NAFLD, a term coined in the mid-nineteenth century but never an accurate name for the diseases it now stands for, was ready to go, agreed international experts.
Steatotic liver disease (SLD) was chosen by a multinational group of liver societies in June 2023 as an overarching term that better indicates the multifactorial pathophysiology underlying the hepatic disease than the narrow and potentially shaming term "fatty liver disease." The term "nonalcoholic" was also retired in favor of "metabolic dysfunction-associated" to account for the variety of causes for fat deposition in the liver outside of excess alcohol consumption. The result: metabolic dysfunction-associated steatotic liver disease (MASLD) is proposed as a replacement for nonalcoholic fatty liver disease (NAFLD).
The process to revise the nomenclature used to define the various etiologies of hepatic steatosis began in 2020 with participation by 225 global hepatology and gastroenterology societies, patients and patient advocacy organizations, regulatory experts, and industry representatives. The original gathering was to determine if, in fact, a new nomenclature was needed—and if so, to determine, and agree upon, the best terms.
The change in nomenclature was long overdue, according to a multinational liver society statement. There were many reasons for this but principal among them was the longstanding effort to revise an original description that dates to 1849 of “visceral and subcutaneous adiposity in overfed children.” For lack of a more nuanced understanding of the pathophysiology of the disease the term nonalcoholic fatty liver disease (NAFLD) was adopted because it telegraphed the presence of liver fat but excluded excess alcohol, one of the most common causes known for hepatic steatosis at the time.
Fast forward to the 21st century and a significant body of evidence from large population-based studies demonstrates clearly that “despite considerable phenotypic heterogeneity,” the vast majority of diseases referred to as NAFLD are largely the result of metabolic factors now at near epidemic prevalence worldwide including obesity, visceral adiposity, insulin resistance, and dyslipidemia.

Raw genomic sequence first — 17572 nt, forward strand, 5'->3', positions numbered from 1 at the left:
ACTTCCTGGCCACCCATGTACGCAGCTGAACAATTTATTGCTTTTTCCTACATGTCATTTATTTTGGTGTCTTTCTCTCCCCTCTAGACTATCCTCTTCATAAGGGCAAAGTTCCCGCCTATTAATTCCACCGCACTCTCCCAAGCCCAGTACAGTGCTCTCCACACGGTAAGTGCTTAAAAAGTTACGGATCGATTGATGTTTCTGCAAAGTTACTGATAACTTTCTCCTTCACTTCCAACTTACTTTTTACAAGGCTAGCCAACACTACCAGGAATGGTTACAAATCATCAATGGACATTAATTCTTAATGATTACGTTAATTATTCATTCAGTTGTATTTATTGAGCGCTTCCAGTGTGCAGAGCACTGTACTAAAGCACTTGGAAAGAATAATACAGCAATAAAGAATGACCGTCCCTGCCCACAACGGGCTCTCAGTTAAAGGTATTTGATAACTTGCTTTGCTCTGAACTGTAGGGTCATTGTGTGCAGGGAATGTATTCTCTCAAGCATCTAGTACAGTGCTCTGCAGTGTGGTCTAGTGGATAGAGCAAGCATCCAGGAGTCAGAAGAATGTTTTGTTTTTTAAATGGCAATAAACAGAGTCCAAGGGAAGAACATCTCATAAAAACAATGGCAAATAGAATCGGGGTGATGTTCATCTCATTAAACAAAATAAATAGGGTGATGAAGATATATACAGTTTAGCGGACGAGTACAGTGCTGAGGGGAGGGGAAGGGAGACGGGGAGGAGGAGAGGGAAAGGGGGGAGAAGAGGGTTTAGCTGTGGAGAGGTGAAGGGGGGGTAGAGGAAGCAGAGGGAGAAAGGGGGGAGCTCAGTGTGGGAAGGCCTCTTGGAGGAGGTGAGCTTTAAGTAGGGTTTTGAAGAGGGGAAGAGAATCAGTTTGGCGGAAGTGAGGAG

Authors describe a number of flaws inherent in the notion of NAFLD, the first being its description of what doesn’t cause the disease vs what does. Secondly, there was consensus among the committee participants around the term “fatty” as laden with stigma, which may hinder awareness of the disease and, more importantly, create a barrier to individuals accessing health care. There is also the very significant problem that NAFLD does not account for and cannot be used to identify a common clinical scenario in which liver fat is the result of both metabolic- and alcohol-related factors. The result is often the labeling of persons whose alcohol consumption is minimal and by definition “nonrisky” as having alcohol-only hepatic disease. In addition to the associated stigma of the label, the term most likely leads to underestimation of the role of metabolic syndrome in etiology of liver disease, with further implications for insurance and other health benefits.
NAFLD as a descriptor may also hinder optimal research into the role of each factor in disease presentation as well as their synergies in persons with both alcohol- and metabolic-related dysfunction. Further, other chronic liver diseases, for example viral or autoimmune, may be comorbid with metabolic risk factors and contribute to the overall burden of liver injury.
The Delphi methodology employed in the nomenclature change effort yielded a final response rate of 75%, characterized as a strong outcome “given the large sample size involved in 4 rounds of data collection. The resulting terminology:
For additional information, please visit the American Association for the Study of Liver Disease - New MASLD nomenclature.